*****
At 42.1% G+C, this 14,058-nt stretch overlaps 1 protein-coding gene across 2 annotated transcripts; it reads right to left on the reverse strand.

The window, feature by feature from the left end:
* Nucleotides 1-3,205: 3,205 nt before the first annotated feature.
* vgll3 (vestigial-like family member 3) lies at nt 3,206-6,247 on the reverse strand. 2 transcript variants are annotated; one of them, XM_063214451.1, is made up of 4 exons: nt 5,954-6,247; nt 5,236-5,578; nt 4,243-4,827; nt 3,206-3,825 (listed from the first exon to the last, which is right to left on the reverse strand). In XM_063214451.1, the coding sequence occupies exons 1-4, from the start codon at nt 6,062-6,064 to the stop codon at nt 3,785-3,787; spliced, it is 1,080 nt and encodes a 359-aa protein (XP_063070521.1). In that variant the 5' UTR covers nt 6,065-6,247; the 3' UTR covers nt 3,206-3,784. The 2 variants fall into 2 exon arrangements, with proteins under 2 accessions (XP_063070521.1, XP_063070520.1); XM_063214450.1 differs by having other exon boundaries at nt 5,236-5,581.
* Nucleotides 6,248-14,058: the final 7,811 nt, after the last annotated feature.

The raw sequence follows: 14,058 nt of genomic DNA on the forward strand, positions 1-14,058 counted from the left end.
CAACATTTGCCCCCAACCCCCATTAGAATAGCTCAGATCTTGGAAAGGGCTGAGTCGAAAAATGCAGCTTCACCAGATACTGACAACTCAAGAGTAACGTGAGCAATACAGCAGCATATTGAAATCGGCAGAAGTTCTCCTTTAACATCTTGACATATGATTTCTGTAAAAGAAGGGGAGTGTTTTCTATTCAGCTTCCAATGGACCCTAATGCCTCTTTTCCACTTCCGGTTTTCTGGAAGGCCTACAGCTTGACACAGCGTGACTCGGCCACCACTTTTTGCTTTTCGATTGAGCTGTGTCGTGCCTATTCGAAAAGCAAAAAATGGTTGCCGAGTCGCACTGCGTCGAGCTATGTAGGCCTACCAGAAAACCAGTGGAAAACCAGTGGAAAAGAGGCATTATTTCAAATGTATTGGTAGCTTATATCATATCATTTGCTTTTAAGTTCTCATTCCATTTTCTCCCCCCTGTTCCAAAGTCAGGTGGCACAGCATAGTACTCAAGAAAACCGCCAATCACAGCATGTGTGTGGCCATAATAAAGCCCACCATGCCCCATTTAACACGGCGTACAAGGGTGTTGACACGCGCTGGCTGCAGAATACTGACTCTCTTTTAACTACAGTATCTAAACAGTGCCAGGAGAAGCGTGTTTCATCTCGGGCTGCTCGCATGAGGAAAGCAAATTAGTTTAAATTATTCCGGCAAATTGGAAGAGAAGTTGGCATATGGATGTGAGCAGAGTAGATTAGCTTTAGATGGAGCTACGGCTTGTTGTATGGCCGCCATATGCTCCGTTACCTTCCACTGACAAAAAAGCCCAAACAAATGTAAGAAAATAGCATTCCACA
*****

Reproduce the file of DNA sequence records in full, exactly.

At 42.1% G+C, this 14,058-nt stretch overlaps 1 protein-coding gene across 2 annotated transcripts; it reads right to left on the reverse strand.

The window, feature by feature from the left end:
* Nucleotides 1-3,205: 3,205 nt before the first annotated feature.
* vgll3 (vestigial-like family member 3) lies at nt 3,206-6,247 on the reverse strand. 2 transcript variants are annotated; one of them, XM_063214451.1, is made up of 4 exons: nt 5,954-6,247; nt 5,236-5,578; nt 4,243-4,827; nt 3,206-3,825 (listed from the first exon to the last, which is right to left on the reverse strand). In XM_063214451.1, the coding sequence occupies exons 1-4, from the start codon at nt 6,062-6,064 to the stop codon at nt 3,785-3,787; spliced, it is 1,080 nt and encodes a 359-aa protein (XP_063070521.1). In that variant the 5' UTR covers nt 6,065-6,247; the 3' UTR covers nt 3,206-3,784. The 2 variants fall into 2 exon arrangements, with proteins under 2 accessions (XP_063070521.1, XP_063070520.1); XM_063214450.1 differs by having other exon boundaries at nt 5,236-5,581.
* Nucleotides 6,248-14,058: the final 7,811 nt, after the last annotated feature.

The raw sequence follows: 14,058 nt of genomic DNA on the forward strand, positions 1-14,058 counted from the left end.
CAACATTTGCCCCCAACCCCCATTAGAATAGCTCAGATCTTGGAAAGGGCTGAGTCGAAAAATGCAGCTTCACCAGATACTGACAACTCAAGAGTAACGTGAGCAATACAGCAGCATATTGAAATCGGCAGAAGTTCTCCTTTAACATCTTGACATATGATTTCTGTAAAAGAAGGGGAGTGTTTTCTATTCAGCTTCCAATGGACCCTAATGCCTCTTTTCCACTTCCGGTTTTCTGGAAGGCCTACAGCTTGACACAGCGTGACTCGGCCACCACTTTTTGCTTTTCGATTGAGCTGTGTCGTGCCTATTCGAAAAGCAAAAAATGGTTGCCGAGTCGCACTGCGTCGAGCTATGTAGGCCTACCAGAAAACCAGTGGAAAACCAGTGGAAAAGAGGCATTATTTCAAATGTATTGGTAGCTTATATCATATCATTTGCTTTTAAGTTCTCATTCCATTTTCTCCCCCCTGTTCCAAAGTCAGGTGGCACAGCATAGTACTCAAGAAAACCGCCAATCACAGCATGTGTGTGGCCATAATAAAGCCCACCATGCCCCATTTAACACGGCGTACAAGGGTGTTGACACGCGCTGGCTGCAGAATACTGACTCTCTTTTAACTACAGTATCTAAACAGTGCCAGGAGAAGCGTGTTTCATCTCGGGCTGCTCGCATGAGGAAAGCAAATTAGTTTAAATTATTCCGGCAAATTGGAAGAGAAGTTGGCATATGGATGTGAGCAGAGTAGATTAGCTTTAGATGGAGCTACGGCTTGTTGTATGGCCGCCATATGCTCCGTTACCTTCCACTGACAAAAAAGCCCAAACAAATGTAAGAAAATAGCATTCCACA